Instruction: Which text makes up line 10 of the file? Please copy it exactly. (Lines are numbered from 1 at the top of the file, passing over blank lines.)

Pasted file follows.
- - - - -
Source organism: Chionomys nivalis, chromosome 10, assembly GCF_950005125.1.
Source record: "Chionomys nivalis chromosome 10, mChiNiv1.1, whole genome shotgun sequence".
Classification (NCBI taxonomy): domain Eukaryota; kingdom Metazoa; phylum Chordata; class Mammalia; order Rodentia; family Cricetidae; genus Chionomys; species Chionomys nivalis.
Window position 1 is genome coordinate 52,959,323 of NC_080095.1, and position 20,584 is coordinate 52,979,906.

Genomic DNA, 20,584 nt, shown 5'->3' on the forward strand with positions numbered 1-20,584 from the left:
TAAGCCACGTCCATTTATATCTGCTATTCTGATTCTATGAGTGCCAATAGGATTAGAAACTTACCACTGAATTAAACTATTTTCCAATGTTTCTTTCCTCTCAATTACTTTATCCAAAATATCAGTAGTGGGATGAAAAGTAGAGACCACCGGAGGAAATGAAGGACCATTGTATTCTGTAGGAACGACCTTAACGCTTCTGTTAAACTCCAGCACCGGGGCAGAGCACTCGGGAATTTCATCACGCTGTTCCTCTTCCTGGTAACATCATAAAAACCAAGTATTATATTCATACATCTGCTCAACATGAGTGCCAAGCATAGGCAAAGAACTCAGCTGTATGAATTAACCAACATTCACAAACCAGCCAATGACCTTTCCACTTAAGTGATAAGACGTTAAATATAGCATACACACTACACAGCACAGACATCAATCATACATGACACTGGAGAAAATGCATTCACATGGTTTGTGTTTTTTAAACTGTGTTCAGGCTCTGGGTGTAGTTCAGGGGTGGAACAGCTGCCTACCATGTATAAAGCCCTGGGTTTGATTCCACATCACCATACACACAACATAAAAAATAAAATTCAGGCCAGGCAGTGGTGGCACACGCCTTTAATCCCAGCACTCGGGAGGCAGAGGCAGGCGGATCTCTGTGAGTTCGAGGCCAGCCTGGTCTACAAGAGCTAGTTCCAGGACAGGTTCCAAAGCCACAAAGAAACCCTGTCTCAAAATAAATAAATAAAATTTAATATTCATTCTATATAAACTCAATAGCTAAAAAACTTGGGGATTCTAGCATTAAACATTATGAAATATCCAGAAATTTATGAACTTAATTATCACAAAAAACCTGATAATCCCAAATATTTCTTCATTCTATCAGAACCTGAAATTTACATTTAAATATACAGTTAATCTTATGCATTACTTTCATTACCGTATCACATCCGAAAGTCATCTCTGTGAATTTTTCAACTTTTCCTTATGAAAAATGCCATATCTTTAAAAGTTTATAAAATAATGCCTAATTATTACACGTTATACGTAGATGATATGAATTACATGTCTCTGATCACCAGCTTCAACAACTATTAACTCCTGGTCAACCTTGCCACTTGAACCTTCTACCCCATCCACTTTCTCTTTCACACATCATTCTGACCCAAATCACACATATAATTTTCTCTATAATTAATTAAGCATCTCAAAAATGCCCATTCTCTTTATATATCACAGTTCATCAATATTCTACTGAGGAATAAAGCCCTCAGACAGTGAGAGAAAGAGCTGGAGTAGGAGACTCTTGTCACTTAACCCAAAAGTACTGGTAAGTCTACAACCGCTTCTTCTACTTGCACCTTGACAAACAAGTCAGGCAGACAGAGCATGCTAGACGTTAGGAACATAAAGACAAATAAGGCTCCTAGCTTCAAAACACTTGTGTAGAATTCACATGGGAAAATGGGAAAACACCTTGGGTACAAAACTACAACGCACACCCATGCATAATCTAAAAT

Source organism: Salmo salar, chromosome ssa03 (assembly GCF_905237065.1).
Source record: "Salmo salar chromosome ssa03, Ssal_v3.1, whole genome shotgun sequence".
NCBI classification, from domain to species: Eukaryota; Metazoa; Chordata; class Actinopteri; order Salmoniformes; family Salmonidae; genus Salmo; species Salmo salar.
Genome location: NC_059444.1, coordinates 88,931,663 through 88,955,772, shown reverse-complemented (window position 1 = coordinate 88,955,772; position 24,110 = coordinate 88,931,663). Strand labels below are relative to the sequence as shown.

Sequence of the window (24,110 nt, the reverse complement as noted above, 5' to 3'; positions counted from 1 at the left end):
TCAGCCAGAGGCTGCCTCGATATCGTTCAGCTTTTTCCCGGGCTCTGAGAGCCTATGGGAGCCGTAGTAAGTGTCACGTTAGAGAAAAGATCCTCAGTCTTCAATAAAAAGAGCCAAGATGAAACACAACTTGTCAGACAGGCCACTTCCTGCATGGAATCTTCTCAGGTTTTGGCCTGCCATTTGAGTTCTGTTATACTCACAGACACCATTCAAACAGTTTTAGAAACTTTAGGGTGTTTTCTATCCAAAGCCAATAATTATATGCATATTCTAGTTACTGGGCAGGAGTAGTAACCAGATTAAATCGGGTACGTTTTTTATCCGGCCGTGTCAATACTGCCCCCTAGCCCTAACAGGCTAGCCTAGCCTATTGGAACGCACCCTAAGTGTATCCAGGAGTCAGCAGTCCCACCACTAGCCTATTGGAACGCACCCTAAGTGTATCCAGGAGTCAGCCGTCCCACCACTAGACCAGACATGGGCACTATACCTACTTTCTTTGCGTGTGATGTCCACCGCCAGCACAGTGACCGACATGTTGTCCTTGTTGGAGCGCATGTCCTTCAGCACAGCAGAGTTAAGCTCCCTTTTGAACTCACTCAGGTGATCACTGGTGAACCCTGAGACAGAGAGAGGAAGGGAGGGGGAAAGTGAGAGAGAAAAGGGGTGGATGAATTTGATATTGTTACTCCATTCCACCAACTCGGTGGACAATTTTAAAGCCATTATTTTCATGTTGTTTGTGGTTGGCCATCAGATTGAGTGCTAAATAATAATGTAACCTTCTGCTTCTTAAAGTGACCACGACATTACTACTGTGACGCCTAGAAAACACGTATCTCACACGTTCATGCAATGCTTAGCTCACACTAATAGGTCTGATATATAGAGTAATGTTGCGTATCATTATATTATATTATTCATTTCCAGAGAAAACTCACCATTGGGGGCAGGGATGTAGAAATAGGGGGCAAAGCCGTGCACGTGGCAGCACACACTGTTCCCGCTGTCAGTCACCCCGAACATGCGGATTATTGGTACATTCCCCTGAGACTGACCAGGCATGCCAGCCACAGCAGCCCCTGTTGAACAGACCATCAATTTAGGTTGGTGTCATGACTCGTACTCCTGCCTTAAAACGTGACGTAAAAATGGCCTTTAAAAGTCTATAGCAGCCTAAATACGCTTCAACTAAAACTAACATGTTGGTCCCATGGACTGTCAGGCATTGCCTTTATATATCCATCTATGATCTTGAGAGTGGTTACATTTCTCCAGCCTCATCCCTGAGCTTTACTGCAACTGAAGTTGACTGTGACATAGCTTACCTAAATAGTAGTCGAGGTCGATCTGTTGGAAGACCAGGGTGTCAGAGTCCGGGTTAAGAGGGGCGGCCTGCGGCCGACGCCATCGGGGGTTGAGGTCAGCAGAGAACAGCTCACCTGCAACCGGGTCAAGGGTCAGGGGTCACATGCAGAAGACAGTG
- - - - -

Genome location: NC_059444.1, coordinates 88,931,663 through 88,955,772, shown reverse-complemented (window position 1 = coordinate 88,955,772; position 24,110 = coordinate 88,931,663). Strand labels below are relative to the sequence as shown.